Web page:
(4205, 'NL','Test NL',0)
                             ,(4206, 'NL','Test NL',0)
 
--Show Values After Insert
SELECT [ID]
      ,[ProjectID]
      ,[Name]
      ,[Languages]
    FROM [dbo].[Projects] where ProjectID IN (200    , 201)
 
-- Deleted Them   
DELETE FROM ProjectLanguages
    WHERE (ProjectID in (4205, 4206) AND (ISOCode = 'PL' OR ISOCode = 'NL'))
   
--Show Values After Delete
SELECT [ID]
      ,[ProjectID]
      ,[Name]
      ,[Languages]
    FROM [dbo].[Projects] where ProjectID IN (200    , 201)

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The expected result should be as follows:
 
Expected result
After Updating we can see the PL and NL languages are correctly added to the Language Field, and after they are deleted they are removed.
 

Non Ensemblistic Trigger approach

We created 2 triggers. 1 for Insert and Update
 
ON dbo.ProjectLanguages
AFTER INSERT, UPDATE
AS
BEGIN
 
    DECLARE @languagesString NVARCHAR(32)
    DECLARE @projectID INT
    DECLARE @defaultProjectName NVARCHAR(150)
   
    SELECT @projectID = i.ProjectID FROM inserted i
    SELECT @defaultProjectName = ProjectName FROM dbo.ProjectLanguages WHERE ProjectID =  @projectID and IsDefault = 1
   
    SELECT @languagesString=
        replace(replace(replace(
            (
                SELECT ISOCode
                FROM dbo.ProjectLanguages
                WHERE ProjectID = @projectID
                ORDER BY isdefault DESC
                FOR xml raw
            )
         ,'"/><row ISOCode="',',')
         ,'<row ISOCode="','')
         ,'"/>','')
        --as ISOList
   
    UPDATE dbo.Projects SET
         Languages = @languagesString
        ,Name = @defaultProjectName
    WHERE
        ID = @projectID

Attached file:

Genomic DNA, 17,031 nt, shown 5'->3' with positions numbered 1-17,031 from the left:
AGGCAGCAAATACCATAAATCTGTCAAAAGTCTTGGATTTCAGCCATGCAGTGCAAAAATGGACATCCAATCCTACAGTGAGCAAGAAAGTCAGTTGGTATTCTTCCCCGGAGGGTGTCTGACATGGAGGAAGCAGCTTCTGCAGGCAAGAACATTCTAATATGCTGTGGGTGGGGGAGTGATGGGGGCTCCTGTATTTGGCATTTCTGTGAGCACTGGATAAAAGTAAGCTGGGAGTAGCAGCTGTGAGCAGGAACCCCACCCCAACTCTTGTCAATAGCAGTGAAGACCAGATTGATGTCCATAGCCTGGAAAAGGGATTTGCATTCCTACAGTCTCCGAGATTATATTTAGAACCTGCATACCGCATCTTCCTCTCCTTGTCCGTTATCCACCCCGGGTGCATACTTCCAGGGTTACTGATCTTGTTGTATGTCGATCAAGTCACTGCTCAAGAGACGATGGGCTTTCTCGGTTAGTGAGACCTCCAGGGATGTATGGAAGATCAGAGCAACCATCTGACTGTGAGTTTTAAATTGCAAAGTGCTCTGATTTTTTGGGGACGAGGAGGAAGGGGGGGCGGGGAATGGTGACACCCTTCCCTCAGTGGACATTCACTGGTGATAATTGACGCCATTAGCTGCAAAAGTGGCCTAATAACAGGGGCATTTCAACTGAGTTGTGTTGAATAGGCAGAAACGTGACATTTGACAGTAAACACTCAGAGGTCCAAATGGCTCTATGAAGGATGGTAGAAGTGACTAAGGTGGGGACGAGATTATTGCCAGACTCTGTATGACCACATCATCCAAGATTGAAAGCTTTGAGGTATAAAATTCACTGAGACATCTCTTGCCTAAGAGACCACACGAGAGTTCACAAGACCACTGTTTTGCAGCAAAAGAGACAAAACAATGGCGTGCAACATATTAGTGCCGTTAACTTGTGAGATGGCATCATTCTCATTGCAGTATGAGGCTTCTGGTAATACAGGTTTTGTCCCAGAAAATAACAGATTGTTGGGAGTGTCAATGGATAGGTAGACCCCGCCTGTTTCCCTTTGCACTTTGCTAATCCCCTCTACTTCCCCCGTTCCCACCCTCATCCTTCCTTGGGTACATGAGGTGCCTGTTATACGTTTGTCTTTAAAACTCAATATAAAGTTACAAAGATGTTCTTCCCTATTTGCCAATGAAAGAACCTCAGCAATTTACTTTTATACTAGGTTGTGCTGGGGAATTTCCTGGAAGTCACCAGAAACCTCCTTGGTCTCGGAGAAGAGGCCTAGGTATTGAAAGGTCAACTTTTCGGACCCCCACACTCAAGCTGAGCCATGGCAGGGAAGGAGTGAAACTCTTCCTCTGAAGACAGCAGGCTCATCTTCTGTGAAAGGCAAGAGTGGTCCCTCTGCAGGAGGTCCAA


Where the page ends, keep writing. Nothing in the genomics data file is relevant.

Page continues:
END
GO

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and another for delete
 
CREATE TRIGGER RecordDeletion
ON dbo.ProjectLanguages
AFTER DELETE
AS
BEGIN
 
    DECLARE @languagesString NVARCHAR(32)
    DECLARE @projectID INT
    DECLARE @defaultProjectName NVARCHAR(150)
   
    SELECT @projectID = i.ProjectID FROM DELETED i
    SELECT @defaultProjectName = ISNULL((SELECT ProjectName FROM dbo.ProjectLanguages WHERE ProjectID =  @projectID and IsDefault = 1),'')
    
    SELECT @languagesString=
        replace(replace(replace(
            (
                SELECT ISOCode
                FROM dbo.ProjectLanguages
                WHERE ProjectID = @projectID
                ORDER BY isdefault DESC
                FOR xml raw
            )
         ,'"/><row ISOCode="',',')
         ,'<row ISOCode="','')
         ,'"/>','')
        --as ISOList
   
    UPDATE dbo.Projects SET
         Languages = @languagesString
        ,Name = @defaultProjectName
    WHERE
        ID = @projectID
END
GO

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We used the following approach in these scripts:
Get the Impacted Project ID : @projectID"]
Using @projectID to retrieve all Languages associated with this project and set @languagesString with concatenated ISOCode"]
Update Projects table setting Languages = @languagesString and Name = @defaultProjectName where ID =  (@projectID)]

Now let’s test it:
Trigger 1 Test 1
As we can see, the result is correct. The NL & PL languages are correctly added to the Languages field, and correctly remove when it was deleted.
 
Let's try a second test:
 
Trigger 1 Test 2
But this time the result is not what we expected.
For project 200, the Insert steps added NL & PL correctly, but in project 201 only PL was added and NL is missing.
And in project 200, the Delete step removed PL and NL correctly but in project 201 PL is not removed.
 
If we analyze the insert step, we can see that single row query worked(PL Language) but multi-row query (NL Language) did not work for the second project.
 
Analyzing the Delete step to see what happen for project 201, you can see the problem comes from this line:
SELECT @projectID = i.ProjectID FROM inserted i

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In this line we get the impacted project ID. That works great if we insert only 1 row, but what happens if we insert 2 rows at the same time?